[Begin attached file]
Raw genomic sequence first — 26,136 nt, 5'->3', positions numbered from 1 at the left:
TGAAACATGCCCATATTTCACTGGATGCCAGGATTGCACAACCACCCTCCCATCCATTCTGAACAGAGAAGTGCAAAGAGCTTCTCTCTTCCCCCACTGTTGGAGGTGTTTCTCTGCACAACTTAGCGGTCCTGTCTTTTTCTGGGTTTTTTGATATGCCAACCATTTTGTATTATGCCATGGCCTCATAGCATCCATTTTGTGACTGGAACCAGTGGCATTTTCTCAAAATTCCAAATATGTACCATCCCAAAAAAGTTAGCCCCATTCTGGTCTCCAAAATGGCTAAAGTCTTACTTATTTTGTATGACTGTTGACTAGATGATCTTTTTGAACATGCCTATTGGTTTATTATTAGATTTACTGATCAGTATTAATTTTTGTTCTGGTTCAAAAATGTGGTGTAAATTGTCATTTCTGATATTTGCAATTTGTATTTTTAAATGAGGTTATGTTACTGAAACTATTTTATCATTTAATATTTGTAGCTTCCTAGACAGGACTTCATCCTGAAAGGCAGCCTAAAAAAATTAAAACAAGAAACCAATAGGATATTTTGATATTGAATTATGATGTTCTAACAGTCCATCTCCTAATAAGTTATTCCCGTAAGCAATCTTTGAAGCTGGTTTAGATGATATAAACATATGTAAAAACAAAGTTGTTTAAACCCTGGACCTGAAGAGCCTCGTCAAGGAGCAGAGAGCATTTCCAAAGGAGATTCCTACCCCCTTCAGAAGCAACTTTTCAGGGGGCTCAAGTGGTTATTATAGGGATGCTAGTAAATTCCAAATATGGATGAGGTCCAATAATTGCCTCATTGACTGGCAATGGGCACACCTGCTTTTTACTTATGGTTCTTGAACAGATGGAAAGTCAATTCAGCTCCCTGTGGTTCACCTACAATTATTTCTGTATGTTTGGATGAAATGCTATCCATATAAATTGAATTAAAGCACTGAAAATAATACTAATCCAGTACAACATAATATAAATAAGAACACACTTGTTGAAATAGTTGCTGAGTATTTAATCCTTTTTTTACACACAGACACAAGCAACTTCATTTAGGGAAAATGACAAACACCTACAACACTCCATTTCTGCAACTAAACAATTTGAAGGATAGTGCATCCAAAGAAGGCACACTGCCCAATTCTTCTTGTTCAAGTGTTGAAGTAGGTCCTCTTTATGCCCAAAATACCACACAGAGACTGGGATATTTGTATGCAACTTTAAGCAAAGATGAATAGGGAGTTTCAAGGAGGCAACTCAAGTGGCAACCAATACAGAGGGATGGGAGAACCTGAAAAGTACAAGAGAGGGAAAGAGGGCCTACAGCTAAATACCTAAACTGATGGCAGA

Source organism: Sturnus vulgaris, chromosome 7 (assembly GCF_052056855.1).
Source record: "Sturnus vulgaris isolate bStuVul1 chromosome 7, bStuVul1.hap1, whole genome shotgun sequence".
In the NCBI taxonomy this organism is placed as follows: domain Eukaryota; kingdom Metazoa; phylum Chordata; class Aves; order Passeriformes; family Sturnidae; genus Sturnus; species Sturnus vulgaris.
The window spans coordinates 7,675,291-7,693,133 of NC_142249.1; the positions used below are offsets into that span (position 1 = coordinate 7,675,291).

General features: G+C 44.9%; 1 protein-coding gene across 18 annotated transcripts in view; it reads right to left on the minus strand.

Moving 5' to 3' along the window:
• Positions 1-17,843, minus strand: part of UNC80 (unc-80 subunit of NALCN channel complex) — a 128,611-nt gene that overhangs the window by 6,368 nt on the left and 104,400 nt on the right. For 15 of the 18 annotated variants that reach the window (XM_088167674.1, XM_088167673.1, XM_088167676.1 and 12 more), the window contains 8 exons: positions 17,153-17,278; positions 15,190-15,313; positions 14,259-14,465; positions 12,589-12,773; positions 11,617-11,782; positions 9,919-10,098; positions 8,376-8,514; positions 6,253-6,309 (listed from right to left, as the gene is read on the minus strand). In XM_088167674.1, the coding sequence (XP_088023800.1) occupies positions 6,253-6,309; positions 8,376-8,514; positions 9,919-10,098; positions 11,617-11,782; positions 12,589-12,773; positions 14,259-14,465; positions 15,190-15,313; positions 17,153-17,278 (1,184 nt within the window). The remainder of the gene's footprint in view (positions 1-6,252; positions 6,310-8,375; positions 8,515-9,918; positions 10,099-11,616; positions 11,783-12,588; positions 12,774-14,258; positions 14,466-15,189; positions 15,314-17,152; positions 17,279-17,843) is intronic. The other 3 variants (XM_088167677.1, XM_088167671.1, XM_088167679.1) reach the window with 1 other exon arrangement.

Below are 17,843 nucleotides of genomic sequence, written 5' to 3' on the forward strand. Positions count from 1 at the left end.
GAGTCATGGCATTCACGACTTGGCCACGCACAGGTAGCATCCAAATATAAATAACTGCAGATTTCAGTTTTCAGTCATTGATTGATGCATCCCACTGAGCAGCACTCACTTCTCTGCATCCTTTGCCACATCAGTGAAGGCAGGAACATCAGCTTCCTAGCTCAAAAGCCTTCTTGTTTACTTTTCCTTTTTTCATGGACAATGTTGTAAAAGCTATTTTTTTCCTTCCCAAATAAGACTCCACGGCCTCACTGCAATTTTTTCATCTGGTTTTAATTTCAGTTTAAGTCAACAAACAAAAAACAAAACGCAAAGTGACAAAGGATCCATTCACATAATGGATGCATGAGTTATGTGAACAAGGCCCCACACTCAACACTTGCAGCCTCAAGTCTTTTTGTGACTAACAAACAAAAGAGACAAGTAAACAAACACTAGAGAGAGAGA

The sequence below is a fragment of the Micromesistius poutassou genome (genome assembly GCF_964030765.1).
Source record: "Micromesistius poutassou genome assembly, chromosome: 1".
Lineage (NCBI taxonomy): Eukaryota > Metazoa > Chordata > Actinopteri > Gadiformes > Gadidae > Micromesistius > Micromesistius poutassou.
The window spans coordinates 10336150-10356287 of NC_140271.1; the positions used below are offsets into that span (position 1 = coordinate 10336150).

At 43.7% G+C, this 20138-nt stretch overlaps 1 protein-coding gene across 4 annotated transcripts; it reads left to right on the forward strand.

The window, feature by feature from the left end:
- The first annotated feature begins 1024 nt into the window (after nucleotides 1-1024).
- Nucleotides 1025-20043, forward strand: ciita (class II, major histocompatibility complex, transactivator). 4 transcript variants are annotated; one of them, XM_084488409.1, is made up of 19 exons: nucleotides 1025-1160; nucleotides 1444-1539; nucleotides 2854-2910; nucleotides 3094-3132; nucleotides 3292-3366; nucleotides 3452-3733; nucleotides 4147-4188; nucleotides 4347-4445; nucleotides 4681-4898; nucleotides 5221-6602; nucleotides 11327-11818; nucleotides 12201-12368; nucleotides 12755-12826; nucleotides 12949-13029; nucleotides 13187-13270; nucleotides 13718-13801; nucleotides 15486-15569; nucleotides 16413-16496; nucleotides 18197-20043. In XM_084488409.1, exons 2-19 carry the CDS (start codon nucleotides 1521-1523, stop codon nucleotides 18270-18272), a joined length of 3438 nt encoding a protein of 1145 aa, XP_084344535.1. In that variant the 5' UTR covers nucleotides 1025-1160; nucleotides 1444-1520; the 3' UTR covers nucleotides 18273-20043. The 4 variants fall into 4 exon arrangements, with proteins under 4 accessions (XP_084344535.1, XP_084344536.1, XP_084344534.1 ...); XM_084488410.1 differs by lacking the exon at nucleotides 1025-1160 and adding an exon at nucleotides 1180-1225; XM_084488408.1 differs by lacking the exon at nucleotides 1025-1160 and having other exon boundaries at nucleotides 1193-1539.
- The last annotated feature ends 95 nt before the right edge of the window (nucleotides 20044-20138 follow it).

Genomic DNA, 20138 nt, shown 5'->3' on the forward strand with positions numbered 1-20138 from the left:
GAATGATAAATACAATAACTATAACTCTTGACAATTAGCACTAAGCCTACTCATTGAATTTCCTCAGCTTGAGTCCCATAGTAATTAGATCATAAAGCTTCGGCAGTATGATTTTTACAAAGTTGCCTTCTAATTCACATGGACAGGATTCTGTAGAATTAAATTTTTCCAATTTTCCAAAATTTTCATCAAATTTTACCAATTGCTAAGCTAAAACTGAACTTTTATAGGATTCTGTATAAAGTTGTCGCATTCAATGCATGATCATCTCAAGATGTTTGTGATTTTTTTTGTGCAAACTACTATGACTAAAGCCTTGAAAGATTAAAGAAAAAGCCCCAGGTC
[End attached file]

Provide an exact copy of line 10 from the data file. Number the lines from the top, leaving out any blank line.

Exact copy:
Below are 17,843 nucleotides of genomic sequence, written 5' to 3' on the forward strand. Positions count from 1 at the left end.